On the morrow I would bid a last farewell to that forest of many memories. And my journey would be eastwards, over a wild savage land of mountains, rivers, and forests, where every dozen miles would be like a hundred of Europe; but a land inhabited by tribes not unfriendly to the stranger. And perhaps it would be my good fortune to meet with Indians travelling east who would know the easiest routes; and from time to time some compassionate voyager would let me share his wood-skin, and many leagues would be got over without weariness, until some great river, flowing through British or Dutch Guiana, would be reached; and so on, and on, by slow or swift stages, with little to eat perhaps, with much labour and pain, in hot sun and in storm, to the Atlantic at last, and towns inhabited by Christian men.
In the evening of that day, after completing my preparations, I supped on the remaining portions of the sloth, not suitable for preservation, roasting bits of fat on the coals and boiling the head and bones into a broth; and after swallowing the liquid I crunched the bones and sucked the marrow, feeding like some hungry carnivorous animal.
Glancing at the fragments scattered on the floor, I remembered old Nuflo, and how I had surprised him at his feast of rank coatimundi in his secret retreat. “Nuflo, old neighbour,” said I, “how quiet you are under your green coverlet, spangled just now with yellow flowers! It is no sham sleep, old man, I know. If any suspicion of these curious doings, this feast of flesh on a spot once sacred, could flit like a small moth into your mouldy hollow skull you would soon thrust out your old nose to sniff the savour of roasting fat once more.”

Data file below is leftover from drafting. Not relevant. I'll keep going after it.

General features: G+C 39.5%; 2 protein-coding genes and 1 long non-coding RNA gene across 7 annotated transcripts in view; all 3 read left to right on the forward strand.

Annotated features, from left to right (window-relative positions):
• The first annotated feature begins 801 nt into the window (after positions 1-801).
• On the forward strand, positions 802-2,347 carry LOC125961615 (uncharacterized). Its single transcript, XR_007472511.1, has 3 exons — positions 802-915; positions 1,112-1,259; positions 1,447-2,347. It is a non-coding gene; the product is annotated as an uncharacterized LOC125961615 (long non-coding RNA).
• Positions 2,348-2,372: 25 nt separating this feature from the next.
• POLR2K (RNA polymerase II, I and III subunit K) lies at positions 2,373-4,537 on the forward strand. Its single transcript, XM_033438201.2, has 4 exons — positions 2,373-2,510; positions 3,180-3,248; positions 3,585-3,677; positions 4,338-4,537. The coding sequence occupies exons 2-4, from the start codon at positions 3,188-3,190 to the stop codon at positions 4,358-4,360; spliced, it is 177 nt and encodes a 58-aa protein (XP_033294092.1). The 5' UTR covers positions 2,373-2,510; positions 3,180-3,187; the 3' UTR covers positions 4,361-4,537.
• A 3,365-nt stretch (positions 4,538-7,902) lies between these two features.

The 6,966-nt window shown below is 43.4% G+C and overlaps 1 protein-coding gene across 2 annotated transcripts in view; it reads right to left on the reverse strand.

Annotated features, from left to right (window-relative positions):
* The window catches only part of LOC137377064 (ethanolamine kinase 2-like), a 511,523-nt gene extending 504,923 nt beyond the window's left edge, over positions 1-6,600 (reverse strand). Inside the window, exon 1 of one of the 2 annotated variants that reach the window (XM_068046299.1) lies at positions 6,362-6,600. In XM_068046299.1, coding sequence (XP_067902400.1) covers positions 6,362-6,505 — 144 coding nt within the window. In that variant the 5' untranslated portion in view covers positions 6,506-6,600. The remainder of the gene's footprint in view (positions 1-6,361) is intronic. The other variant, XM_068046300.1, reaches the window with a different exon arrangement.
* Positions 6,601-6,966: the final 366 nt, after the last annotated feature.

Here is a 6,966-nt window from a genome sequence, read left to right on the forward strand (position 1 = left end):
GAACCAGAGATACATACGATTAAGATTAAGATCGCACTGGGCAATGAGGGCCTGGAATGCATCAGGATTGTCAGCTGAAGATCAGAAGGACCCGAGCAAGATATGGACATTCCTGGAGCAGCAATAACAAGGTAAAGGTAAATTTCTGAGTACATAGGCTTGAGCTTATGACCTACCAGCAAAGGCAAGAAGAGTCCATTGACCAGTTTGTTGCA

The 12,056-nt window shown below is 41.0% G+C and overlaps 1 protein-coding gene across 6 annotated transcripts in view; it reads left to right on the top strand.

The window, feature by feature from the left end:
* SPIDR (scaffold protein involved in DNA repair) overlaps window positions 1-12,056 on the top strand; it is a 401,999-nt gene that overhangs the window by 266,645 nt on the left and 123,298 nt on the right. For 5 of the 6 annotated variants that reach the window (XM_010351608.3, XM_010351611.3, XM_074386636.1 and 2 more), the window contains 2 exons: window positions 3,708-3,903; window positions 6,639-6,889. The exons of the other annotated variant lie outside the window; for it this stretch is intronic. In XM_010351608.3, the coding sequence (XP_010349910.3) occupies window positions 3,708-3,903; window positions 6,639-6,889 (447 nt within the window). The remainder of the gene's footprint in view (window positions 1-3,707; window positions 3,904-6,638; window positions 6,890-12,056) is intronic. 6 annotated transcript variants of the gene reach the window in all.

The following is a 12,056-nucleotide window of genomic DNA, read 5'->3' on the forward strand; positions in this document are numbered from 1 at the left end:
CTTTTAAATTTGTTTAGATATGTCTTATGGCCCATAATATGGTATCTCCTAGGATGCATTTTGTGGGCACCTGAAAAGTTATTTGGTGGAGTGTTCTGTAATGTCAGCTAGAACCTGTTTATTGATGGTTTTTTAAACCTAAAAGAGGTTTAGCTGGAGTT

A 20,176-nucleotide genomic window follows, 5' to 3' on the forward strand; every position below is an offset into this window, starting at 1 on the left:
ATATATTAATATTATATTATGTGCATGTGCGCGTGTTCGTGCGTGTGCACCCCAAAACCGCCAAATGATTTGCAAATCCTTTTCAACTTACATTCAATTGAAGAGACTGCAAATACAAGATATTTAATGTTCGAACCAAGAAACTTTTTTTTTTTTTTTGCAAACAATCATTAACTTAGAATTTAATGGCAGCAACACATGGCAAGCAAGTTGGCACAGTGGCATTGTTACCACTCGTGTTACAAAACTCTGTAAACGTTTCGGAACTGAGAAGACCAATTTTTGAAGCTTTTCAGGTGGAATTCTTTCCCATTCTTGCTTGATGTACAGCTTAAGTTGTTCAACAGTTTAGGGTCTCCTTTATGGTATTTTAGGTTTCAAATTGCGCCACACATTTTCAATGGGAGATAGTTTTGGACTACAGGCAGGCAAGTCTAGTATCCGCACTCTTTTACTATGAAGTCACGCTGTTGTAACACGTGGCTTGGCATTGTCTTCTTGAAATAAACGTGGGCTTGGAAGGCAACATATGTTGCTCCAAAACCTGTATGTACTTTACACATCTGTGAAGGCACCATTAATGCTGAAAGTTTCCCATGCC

There was in me at that moment an inclination to laughter; it came to nothing, but affected me strangely, like an impulse I had not experienced since boyhood — familiar, yet novel. After the good-night to my neighbour, I tumbled into my straw and slept soundly, animal-like. No fancies and phantoms that night: the lidless, white, implacable eyes of the serpent’s severed head were turned to dust at last; no sudden dream-glare lighted up old Cla-cla’s wrinkled dead face and white, blood-dabbled locks; old Nuflo stayed beneath his green coverlet; nor did my mournful spirit-bride come to me to make my heart faint at the thought of immortality.
But when morning dawned again, it was bitter to rise up and go away for ever from that spot where I had often talked with Rima — the true and the visionary. The sky was cloudless and the forest wet as if rain had fallen; it was only a heavy dew, and it made the foliage look pale and hoary in the early light. And the light grew, and a whispering wind sprung as I walked through the wood; and the fast-evaporating moisture was like a bloom on the feathery fronds and grass and rank herbage; but on the higher foliage it was like a faint iridescent mist — a glory above the trees. The everlasting beauty and freshness of nature was over all again, as I had so often seen it with joy and adoration before grief and dreadful passions had dimmed my vision. And now as I walked, murmuring my last farewell, my eyes grew dim again with the tears that gathered to them.
Last updated Monday, December 22, 2014 at 10:51